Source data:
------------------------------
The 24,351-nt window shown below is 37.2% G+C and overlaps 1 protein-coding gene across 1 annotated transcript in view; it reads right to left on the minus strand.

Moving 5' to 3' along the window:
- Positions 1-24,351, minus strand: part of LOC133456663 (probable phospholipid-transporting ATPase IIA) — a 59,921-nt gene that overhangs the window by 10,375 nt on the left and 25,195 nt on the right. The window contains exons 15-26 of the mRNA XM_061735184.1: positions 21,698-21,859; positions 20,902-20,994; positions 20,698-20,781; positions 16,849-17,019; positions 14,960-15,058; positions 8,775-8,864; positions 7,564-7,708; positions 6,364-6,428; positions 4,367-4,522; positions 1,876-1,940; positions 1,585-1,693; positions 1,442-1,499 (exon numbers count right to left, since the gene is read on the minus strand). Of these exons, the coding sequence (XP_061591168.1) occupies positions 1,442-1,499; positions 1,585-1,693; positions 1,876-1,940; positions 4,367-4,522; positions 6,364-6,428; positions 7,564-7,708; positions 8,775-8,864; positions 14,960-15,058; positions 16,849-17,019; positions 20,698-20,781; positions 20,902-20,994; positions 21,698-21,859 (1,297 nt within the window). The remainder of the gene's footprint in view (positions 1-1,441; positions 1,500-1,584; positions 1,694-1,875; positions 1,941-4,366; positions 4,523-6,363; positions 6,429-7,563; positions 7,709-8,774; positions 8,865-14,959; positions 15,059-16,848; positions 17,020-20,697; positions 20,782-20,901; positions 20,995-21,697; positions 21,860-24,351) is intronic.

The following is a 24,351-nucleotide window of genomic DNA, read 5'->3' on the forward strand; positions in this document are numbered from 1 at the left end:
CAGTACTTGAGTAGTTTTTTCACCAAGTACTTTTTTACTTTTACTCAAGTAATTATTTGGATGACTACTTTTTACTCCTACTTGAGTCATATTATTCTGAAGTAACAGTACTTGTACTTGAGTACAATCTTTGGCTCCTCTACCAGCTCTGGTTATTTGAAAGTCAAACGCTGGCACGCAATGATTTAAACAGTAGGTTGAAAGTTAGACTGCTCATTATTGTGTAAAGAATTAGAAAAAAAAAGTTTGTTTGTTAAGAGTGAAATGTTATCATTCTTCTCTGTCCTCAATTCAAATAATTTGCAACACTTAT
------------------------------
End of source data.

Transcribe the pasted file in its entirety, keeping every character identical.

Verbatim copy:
The 24,351-nt window shown below is 37.2% G+C and overlaps 1 protein-coding gene across 1 annotated transcript in view; it reads right to left on the minus strand.

Moving 5' to 3' along the window:
- Positions 1-24,351, minus strand: part of LOC133456663 (probable phospholipid-transporting ATPase IIA) — a 59,921-nt gene that overhangs the window by 10,375 nt on the left and 25,195 nt on the right. The window contains exons 15-26 of the mRNA XM_061735184.1: positions 21,698-21,859; positions 20,902-20,994; positions 20,698-20,781; positions 16,849-17,019; positions 14,960-15,058; positions 8,775-8,864; positions 7,564-7,708; positions 6,364-6,428; positions 4,367-4,522; positions 1,876-1,940; positions 1,585-1,693; positions 1,442-1,499 (exon numbers count right to left, since the gene is read on the minus strand). Of these exons, the coding sequence (XP_061591168.1) occupies positions 1,442-1,499; positions 1,585-1,693; positions 1,876-1,940; positions 4,367-4,522; positions 6,364-6,428; positions 7,564-7,708; positions 8,775-8,864; positions 14,960-15,058; positions 16,849-17,019; positions 20,698-20,781; positions 20,902-20,994; positions 21,698-21,859 (1,297 nt within the window). The remainder of the gene's footprint in view (positions 1-1,441; positions 1,500-1,584; positions 1,694-1,875; positions 1,941-4,366; positions 4,523-6,363; positions 6,429-7,563; positions 7,709-8,774; positions 8,865-14,959; positions 15,059-16,848; positions 17,020-20,697; positions 20,782-20,901; positions 20,995-21,697; positions 21,860-24,351) is intronic.

The following is a 24,351-nucleotide window of genomic DNA, read 5'->3' on the forward strand; positions in this document are numbered from 1 at the left end:
CAGTACTTGAGTAGTTTTTTCACCAAGTACTTTTTTACTTTTACTCAAGTAATTATTTGGATGACTACTTTTTACTCCTACTTGAGTCATATTATTCTGAAGTAACAGTACTTGTACTTGAGTACAATCTTTGGCTCCTCTACCAGCTCTGGTTATTTGAAAGTCAAACGCTGGCACGCAATGATTTAAACAGTAGGTTGAAAGTTAGACTGCTCATTATTGTGTAAAGAATTAGAAAAAAAAAGTTTGTTTGTTAAGAGTGAAATGTTATCATTCTTCTCTGTCCTCAATTCAAATAATTTGCAACACTTAT